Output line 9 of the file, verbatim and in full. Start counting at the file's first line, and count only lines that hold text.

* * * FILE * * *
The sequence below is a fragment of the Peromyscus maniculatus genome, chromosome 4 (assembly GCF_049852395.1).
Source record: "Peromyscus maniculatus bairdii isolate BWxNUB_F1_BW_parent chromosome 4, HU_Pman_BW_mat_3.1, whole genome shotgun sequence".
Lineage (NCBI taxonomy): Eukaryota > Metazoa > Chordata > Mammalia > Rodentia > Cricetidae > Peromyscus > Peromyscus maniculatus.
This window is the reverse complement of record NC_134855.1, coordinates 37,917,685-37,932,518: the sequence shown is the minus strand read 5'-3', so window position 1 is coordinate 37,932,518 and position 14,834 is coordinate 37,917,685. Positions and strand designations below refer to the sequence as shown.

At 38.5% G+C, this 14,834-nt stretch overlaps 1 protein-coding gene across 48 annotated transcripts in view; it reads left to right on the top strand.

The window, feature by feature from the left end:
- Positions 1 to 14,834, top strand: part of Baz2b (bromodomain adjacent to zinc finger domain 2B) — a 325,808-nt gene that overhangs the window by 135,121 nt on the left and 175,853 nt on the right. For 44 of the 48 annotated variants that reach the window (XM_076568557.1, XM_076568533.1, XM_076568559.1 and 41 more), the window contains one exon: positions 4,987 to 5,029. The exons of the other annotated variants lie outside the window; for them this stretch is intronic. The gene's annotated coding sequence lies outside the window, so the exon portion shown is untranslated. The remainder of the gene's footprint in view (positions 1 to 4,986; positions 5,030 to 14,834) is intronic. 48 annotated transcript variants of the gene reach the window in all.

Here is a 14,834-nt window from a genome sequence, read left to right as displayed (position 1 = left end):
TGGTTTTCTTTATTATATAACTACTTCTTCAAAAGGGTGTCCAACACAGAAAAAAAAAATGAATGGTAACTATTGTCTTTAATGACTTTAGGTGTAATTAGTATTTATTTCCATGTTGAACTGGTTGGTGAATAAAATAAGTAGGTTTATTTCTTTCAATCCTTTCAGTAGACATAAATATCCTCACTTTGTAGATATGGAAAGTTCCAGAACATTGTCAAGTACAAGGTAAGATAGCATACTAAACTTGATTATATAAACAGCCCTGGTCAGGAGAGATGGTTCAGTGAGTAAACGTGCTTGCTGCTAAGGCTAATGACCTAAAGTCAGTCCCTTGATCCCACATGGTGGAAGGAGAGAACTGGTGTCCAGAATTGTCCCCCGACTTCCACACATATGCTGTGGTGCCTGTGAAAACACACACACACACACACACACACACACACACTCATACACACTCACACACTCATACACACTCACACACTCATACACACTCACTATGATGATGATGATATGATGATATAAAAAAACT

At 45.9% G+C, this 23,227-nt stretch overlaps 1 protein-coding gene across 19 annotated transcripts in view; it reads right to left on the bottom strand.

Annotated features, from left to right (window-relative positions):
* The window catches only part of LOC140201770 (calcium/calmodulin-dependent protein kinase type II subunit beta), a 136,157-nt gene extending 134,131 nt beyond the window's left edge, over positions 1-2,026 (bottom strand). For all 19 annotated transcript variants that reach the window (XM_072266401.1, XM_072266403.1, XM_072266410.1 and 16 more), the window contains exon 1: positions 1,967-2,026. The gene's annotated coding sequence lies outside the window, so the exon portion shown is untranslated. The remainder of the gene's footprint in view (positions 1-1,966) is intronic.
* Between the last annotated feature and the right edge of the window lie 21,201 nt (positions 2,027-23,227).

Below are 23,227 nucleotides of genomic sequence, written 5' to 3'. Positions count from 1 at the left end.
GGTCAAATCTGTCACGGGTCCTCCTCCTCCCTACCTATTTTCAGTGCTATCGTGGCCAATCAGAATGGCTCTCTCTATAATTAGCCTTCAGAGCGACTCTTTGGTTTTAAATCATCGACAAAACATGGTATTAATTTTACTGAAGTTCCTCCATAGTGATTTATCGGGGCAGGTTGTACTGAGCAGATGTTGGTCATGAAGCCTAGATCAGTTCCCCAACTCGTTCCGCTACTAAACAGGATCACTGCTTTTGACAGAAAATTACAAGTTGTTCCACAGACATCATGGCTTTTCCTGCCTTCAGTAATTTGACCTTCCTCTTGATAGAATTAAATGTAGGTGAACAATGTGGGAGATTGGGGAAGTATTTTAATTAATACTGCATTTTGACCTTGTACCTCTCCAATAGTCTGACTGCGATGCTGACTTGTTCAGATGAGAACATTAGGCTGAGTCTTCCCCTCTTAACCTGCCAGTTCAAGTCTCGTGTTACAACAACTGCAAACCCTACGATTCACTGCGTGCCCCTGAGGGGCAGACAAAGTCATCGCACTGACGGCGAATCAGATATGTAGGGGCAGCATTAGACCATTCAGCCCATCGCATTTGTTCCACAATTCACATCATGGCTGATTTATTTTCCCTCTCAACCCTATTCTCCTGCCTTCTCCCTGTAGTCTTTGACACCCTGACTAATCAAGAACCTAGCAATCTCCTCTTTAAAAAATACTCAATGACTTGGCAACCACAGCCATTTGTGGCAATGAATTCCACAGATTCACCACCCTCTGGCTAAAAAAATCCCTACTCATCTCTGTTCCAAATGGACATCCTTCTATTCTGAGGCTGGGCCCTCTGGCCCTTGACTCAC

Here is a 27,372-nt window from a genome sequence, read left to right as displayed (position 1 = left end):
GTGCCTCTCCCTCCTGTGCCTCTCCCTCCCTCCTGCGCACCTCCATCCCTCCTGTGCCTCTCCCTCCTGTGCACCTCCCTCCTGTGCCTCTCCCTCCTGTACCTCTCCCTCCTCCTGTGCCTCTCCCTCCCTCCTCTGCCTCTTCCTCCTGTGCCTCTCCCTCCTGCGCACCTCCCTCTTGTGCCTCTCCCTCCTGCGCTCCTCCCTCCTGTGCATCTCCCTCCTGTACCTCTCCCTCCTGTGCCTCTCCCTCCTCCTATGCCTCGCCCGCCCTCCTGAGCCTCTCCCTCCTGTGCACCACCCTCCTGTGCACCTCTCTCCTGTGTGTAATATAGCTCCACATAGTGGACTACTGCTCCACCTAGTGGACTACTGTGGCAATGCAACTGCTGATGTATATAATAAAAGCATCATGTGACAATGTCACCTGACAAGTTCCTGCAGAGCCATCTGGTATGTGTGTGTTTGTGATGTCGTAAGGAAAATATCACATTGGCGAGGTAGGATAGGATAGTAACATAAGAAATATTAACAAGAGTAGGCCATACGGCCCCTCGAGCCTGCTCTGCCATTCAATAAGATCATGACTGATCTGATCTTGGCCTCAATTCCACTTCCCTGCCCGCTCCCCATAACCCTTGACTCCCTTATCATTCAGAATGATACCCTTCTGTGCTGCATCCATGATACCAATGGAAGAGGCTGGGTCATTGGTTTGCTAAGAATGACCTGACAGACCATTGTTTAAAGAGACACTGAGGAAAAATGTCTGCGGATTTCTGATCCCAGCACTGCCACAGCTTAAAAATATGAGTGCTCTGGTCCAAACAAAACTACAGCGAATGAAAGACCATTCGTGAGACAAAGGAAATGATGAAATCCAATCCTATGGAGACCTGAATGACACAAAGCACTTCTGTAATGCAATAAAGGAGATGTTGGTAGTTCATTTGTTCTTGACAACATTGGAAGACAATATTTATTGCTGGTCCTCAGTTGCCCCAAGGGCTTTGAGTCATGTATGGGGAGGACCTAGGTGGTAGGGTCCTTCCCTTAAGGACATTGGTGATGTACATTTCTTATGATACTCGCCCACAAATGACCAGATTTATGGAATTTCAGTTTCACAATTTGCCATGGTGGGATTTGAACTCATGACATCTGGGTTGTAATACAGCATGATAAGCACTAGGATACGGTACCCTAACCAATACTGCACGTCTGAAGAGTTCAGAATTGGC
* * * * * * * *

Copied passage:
TGGTTTTCTTTATTATATAACTACTTCTTCAAAAGGGTGTCCAACACAGAAAAAAAAAATGAATGGTAACTATTGTCTTTAATGACTTTAGGTGTAATTAGTATTTATTTCCATGTTGAACTGGTTGGTGAATAAAATAAGTAGGTTTATTTCTTTCAATCCTTTCAGTAGACATAAATATCCTCACTTTGTAGATATGGAAAGTTCCAGAACATTGTCAAGTACAAGGTAAGATAGCATACTAAACTTGATTATATAAACAGCCCTGGTCAGGAGAGATGGTTCAGTGAGTAAACGTGCTTGCTGCTAAGGCTAATGACCTAAAGTCAGTCCCTTGATCCCACATGGTGGAAGGAGAGAACTGGTGTCCAGAATTGTCCCCCGACTTCCACACATATGCTGTGGTGCCTGTGAAAACACACACACACACACACACACACACACACACTCATACACACTCACACACTCATACACACTCACACACTCATACACACTCACTATGATGATGATGATATGATGATATAAAAAAACT